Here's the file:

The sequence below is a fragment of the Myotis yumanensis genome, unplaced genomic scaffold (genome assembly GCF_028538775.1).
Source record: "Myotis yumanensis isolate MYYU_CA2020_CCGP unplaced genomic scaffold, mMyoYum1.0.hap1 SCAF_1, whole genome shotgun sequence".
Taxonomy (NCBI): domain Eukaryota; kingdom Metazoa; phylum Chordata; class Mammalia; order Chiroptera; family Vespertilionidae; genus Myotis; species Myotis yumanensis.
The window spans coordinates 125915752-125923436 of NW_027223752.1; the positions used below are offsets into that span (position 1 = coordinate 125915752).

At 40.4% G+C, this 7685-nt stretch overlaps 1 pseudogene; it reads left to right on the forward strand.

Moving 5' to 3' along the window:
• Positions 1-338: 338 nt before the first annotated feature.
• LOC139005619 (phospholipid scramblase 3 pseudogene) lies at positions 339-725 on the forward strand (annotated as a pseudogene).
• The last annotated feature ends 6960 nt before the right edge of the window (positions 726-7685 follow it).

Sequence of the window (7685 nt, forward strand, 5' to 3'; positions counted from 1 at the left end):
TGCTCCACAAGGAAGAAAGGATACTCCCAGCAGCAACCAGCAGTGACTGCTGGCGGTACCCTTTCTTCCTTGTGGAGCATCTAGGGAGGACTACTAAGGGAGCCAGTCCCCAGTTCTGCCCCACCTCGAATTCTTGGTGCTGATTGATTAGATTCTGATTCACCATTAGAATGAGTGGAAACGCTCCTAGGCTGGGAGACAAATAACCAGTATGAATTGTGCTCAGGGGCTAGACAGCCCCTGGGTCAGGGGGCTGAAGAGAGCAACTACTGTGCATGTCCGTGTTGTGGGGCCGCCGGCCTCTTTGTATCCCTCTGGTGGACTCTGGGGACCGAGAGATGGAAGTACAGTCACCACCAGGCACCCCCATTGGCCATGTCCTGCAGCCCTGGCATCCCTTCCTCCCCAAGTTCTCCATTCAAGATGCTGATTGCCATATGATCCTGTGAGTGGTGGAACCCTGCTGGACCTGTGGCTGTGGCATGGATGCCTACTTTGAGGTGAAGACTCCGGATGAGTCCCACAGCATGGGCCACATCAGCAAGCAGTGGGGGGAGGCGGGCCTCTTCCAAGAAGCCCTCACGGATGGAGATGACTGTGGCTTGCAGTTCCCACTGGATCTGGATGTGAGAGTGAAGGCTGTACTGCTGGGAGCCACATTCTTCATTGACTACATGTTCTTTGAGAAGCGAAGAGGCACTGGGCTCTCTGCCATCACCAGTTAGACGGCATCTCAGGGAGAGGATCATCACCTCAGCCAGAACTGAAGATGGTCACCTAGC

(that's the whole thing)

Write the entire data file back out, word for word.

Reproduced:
The sequence below is a fragment of the Myotis yumanensis genome, unplaced genomic scaffold (genome assembly GCF_028538775.1).
Source record: "Myotis yumanensis isolate MYYU_CA2020_CCGP unplaced genomic scaffold, mMyoYum1.0.hap1 SCAF_1, whole genome shotgun sequence".
Taxonomy (NCBI): domain Eukaryota; kingdom Metazoa; phylum Chordata; class Mammalia; order Chiroptera; family Vespertilionidae; genus Myotis; species Myotis yumanensis.
The window spans coordinates 125915752-125923436 of NW_027223752.1; the positions used below are offsets into that span (position 1 = coordinate 125915752).

At 40.4% G+C, this 7685-nt stretch overlaps 1 pseudogene; it reads left to right on the forward strand.

Moving 5' to 3' along the window:
• Positions 1-338: 338 nt before the first annotated feature.
• LOC139005619 (phospholipid scramblase 3 pseudogene) lies at positions 339-725 on the forward strand (annotated as a pseudogene).
• The last annotated feature ends 6960 nt before the right edge of the window (positions 726-7685 follow it).

Sequence of the window (7685 nt, forward strand, 5' to 3'; positions counted from 1 at the left end):
TGCTCCACAAGGAAGAAAGGATACTCCCAGCAGCAACCAGCAGTGACTGCTGGCGGTACCCTTTCTTCCTTGTGGAGCATCTAGGGAGGACTACTAAGGGAGCCAGTCCCCAGTTCTGCCCCACCTCGAATTCTTGGTGCTGATTGATTAGATTCTGATTCACCATTAGAATGAGTGGAAACGCTCCTAGGCTGGGAGACAAATAACCAGTATGAATTGTGCTCAGGGGCTAGACAGCCCCTGGGTCAGGGGGCTGAAGAGAGCAACTACTGTGCATGTCCGTGTTGTGGGGCCGCCGGCCTCTTTGTATCCCTCTGGTGGACTCTGGGGACCGAGAGATGGAAGTACAGTCACCACCAGGCACCCCCATTGGCCATGTCCTGCAGCCCTGGCATCCCTTCCTCCCCAAGTTCTCCATTCAAGATGCTGATTGCCATATGATCCTGTGAGTGGTGGAACCCTGCTGGACCTGTGGCTGTGGCATGGATGCCTACTTTGAGGTGAAGACTCCGGATGAGTCCCACAGCATGGGCCACATCAGCAAGCAGTGGGGGGAGGCGGGCCTCTTCCAAGAAGCCCTCACGGATGGAGATGACTGTGGCTTGCAGTTCCCACTGGATCTGGATGTGAGAGTGAAGGCTGTACTGCTGGGAGCCACATTCTTCATTGACTACATGTTCTTTGAGAAGCGAAGAGGCACTGGGCTCTCTGCCATCACCAGTTAGACGGCATCTCAGGGAGAGGATCATCACCTCAGCCAGAACTGAAGATGGTCACCTAGC